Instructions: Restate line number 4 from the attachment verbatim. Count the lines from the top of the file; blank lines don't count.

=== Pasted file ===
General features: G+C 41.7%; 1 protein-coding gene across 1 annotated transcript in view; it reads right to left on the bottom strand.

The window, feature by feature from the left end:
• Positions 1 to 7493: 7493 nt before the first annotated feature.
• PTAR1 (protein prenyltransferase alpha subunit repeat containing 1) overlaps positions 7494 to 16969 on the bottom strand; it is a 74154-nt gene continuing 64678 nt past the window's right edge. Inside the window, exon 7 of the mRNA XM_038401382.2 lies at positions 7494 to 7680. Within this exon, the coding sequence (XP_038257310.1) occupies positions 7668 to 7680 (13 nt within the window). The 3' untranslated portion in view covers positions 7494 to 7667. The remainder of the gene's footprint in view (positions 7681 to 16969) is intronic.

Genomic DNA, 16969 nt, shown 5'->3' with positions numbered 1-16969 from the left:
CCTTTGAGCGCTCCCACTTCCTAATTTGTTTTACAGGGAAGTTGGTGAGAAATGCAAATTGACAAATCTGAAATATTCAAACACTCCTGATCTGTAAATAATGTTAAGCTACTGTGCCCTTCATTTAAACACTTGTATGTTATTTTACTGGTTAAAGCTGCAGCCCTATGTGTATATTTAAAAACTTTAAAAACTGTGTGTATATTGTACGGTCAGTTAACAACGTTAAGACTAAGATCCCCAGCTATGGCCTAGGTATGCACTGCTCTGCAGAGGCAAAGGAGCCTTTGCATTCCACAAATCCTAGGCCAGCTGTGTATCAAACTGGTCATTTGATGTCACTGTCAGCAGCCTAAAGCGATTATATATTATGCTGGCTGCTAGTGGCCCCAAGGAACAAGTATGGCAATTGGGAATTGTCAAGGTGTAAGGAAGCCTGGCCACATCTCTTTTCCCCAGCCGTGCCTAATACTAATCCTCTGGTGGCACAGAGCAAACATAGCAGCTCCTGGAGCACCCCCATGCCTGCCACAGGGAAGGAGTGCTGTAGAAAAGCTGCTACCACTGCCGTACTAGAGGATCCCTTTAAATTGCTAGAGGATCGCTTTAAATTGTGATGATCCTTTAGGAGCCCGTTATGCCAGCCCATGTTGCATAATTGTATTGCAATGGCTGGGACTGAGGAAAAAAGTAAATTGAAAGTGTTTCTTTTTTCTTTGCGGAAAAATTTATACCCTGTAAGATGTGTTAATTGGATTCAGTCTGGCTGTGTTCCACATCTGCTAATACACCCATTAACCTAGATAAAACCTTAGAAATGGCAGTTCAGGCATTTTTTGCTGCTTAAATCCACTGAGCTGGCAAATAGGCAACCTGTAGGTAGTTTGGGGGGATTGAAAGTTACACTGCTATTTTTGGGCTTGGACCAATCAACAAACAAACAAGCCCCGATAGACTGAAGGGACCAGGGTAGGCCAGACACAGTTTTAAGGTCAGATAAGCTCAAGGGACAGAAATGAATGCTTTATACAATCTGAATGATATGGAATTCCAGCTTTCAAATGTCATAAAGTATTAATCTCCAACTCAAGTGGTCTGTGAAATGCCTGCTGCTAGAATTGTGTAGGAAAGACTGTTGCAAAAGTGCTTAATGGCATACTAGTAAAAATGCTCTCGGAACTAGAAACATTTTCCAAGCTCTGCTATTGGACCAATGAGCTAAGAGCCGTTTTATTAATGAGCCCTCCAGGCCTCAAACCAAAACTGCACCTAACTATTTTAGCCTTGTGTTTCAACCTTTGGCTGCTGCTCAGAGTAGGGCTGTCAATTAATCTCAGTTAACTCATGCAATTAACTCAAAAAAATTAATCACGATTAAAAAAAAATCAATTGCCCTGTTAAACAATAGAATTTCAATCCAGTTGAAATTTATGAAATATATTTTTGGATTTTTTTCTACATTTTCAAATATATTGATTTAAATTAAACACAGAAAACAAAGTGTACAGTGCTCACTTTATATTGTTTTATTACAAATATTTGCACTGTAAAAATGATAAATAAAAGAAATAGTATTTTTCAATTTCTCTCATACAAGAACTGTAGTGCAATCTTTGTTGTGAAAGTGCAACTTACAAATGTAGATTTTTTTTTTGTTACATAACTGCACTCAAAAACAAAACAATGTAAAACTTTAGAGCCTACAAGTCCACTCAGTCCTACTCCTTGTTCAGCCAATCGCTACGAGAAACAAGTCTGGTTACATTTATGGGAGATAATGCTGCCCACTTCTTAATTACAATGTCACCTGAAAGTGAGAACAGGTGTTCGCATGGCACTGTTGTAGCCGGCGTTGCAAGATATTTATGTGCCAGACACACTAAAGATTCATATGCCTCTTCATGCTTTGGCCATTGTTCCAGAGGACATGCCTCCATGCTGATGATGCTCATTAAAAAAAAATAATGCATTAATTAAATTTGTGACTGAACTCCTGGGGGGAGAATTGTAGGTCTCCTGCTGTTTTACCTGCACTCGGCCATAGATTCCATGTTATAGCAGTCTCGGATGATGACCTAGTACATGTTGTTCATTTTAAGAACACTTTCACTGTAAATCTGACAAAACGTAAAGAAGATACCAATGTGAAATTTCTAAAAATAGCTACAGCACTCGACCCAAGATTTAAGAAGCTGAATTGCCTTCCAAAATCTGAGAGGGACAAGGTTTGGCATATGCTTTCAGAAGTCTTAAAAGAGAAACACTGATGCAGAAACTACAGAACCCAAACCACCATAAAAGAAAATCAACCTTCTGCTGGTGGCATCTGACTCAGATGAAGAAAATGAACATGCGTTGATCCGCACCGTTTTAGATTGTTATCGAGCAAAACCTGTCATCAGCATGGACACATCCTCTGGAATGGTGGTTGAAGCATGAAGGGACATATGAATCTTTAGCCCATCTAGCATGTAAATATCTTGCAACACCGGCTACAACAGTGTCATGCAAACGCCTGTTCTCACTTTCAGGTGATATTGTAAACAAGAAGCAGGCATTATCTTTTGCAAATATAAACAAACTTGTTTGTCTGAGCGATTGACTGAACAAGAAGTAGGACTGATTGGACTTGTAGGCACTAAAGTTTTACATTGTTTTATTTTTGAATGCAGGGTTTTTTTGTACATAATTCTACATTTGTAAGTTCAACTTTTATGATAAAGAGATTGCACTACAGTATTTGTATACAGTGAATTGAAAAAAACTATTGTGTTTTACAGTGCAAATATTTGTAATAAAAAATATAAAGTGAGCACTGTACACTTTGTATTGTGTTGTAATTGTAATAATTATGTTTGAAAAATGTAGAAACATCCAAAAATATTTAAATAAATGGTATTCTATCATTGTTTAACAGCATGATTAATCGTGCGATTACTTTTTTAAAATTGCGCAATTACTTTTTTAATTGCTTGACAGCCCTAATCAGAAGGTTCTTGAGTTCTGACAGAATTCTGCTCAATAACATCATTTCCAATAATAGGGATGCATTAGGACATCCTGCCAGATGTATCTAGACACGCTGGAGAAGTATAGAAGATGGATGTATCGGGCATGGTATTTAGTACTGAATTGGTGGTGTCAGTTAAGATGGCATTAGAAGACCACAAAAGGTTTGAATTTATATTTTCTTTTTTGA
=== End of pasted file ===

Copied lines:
• PTAR1 (protein prenyltransferase alpha subunit repeat containing 1) overlaps positions 7494 to 16969 on the bottom strand; it is a 74154-nt gene continuing 64678 nt past the window's right edge. Inside the window, exon 7 of the mRNA XM_038401382.2 lies at positions 7494 to 7680. Within this exon, the coding sequence (XP_038257310.1) occupies positions 7668 to 7680 (13 nt within the window). The 3' untranslated portion in view covers positions 7494 to 7667. The remainder of the gene's footprint in view (positions 7681 to 16969) is intronic.